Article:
A candlelight vigil held at St. Paul’s Evangelical Lutheran Church in South Minneapolis on March 6 commemorated the victims of more than 40 years of civil war in the South American country of Colombia. The small gathering of people told stories and gave tribute to murdered family and friends, personal and professional connections lost in a country where everyday violence surrounds the control of what are the two largest sources of wealth—cocaine and oil.
“Colombia is also extremely controversial right now because of its proposed inclusion in free trade agreements,” said Alicia Ranney of the Minnesota Fair Trade Coalition, who was on hand to add her support during the vigil. “A free trade agreement modeled after NAFTA or World Trade Organization arrangements would open the Colombian border to multinational corporations with little or no labor protection policies. And Colombia is No. 1 in the world for assassinations of labor union leaders,” Ranney said.
The Colombian Supreme Court is investigating the paramilitary ties of members of the Colombian Congress, according to American human rights group, the Colombia Support Network. As many as 35 percent of its congress members have paramilitary ties, and an estimated 140 high-placed officials in Colombian President Alvaro Uribe’s administration have participated in or supported paramilitaries, says the Network.
At the church vigil, Rosita Balch, head of the local branch of the Colombia Support Network, passed around pictures of Colombians with the Spanish words for “arrested, missing and killed” closing their short biographies.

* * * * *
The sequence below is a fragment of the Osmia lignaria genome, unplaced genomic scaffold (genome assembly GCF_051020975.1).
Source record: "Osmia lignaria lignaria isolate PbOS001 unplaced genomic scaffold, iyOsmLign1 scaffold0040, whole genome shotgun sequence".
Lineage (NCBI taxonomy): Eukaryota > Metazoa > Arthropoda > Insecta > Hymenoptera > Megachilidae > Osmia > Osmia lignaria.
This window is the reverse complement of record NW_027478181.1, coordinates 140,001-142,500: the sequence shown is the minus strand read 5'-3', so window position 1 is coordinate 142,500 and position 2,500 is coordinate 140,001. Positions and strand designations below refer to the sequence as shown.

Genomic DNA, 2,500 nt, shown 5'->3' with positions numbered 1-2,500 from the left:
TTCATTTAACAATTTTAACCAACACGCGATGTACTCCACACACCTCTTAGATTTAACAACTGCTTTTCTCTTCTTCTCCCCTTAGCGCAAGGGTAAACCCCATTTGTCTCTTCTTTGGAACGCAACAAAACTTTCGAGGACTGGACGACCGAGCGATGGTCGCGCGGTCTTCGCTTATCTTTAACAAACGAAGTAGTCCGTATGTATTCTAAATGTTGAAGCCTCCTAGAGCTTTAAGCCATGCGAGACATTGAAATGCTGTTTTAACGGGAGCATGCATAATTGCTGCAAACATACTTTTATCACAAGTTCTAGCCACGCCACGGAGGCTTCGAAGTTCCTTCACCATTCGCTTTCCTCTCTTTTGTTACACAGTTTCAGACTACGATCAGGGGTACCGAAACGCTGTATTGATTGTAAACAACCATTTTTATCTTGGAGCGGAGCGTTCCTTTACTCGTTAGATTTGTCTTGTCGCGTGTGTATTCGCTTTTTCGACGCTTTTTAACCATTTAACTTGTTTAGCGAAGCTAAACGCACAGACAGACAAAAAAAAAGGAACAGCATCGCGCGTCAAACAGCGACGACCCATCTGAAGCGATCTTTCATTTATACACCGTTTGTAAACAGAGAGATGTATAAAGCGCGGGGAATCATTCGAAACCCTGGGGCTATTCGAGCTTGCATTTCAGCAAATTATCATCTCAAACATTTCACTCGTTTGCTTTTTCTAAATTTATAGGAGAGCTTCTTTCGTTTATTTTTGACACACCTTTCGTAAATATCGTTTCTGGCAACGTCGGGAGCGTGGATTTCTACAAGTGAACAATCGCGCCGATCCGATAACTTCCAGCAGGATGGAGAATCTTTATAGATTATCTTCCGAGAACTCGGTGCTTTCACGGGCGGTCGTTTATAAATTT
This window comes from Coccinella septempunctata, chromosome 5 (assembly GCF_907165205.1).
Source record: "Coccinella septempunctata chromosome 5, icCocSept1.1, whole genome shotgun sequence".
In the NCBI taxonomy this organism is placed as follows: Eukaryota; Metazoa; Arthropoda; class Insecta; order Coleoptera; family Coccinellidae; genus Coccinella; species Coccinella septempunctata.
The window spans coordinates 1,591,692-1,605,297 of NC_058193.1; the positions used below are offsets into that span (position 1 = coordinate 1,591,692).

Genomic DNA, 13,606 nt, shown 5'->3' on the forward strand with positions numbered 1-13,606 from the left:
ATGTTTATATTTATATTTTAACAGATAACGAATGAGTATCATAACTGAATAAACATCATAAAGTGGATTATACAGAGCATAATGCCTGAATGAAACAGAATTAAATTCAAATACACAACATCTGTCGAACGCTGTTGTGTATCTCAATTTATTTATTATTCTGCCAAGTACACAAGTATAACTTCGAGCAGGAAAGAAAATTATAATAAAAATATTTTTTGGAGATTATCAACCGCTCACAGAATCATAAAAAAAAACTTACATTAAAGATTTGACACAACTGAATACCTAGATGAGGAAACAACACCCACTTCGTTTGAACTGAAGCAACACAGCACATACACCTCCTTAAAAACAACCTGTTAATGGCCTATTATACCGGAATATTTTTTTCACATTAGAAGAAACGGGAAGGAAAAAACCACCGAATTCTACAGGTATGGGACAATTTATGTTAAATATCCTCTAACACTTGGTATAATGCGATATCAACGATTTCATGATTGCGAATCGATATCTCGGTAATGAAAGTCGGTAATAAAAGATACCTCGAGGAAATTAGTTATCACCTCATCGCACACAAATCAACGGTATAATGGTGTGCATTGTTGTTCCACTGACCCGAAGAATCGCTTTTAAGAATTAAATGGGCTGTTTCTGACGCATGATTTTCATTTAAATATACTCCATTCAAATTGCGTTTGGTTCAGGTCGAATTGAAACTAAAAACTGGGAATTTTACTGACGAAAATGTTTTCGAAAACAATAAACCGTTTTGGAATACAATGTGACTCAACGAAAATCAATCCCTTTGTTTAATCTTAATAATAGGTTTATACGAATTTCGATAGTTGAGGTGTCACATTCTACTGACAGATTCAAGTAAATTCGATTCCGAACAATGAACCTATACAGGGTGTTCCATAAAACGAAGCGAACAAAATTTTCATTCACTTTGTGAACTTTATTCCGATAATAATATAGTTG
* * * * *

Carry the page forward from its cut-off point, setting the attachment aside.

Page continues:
“The paramilitaries assassinate 800 people per year on average,” said Balch. “At least 31,000 have been ‘disappeared’ since 1990 and there are 10,000 in 3,000 common graves,” Balch said.
One woman, part of a religious order dedicated to bringing charitable aid to the victims of Colombian violence, told the story of a Colombian priest, who had defended the right of an old tree that stood in front of his parish doorway to exist, telling his parishioners, “The tree is a living thing, and has a right to live.” The woman said that one day, soldiers came to the church and drug the priest outside.
“They tied him to the tree and shot him several times,” said the woman, straining to finish the sentence.
St. Paul Evangelical Lutheran Co-pastor Luisa Cabello Hansel said that her church has been trying to assist a group of displaced and orphaned children in Colombia through church donations, but that money has been returned because of the danger of carrying cash in the streets.
“My heart goes out when I picture those children there with no one to help them,” said Cabello Hansel.
“We estimate 21,000 children under 1 year of age die each year of preventable causes in Colombia,” said Balch. “Three children under 5 years of age die each day of malnutrition,” Balch said.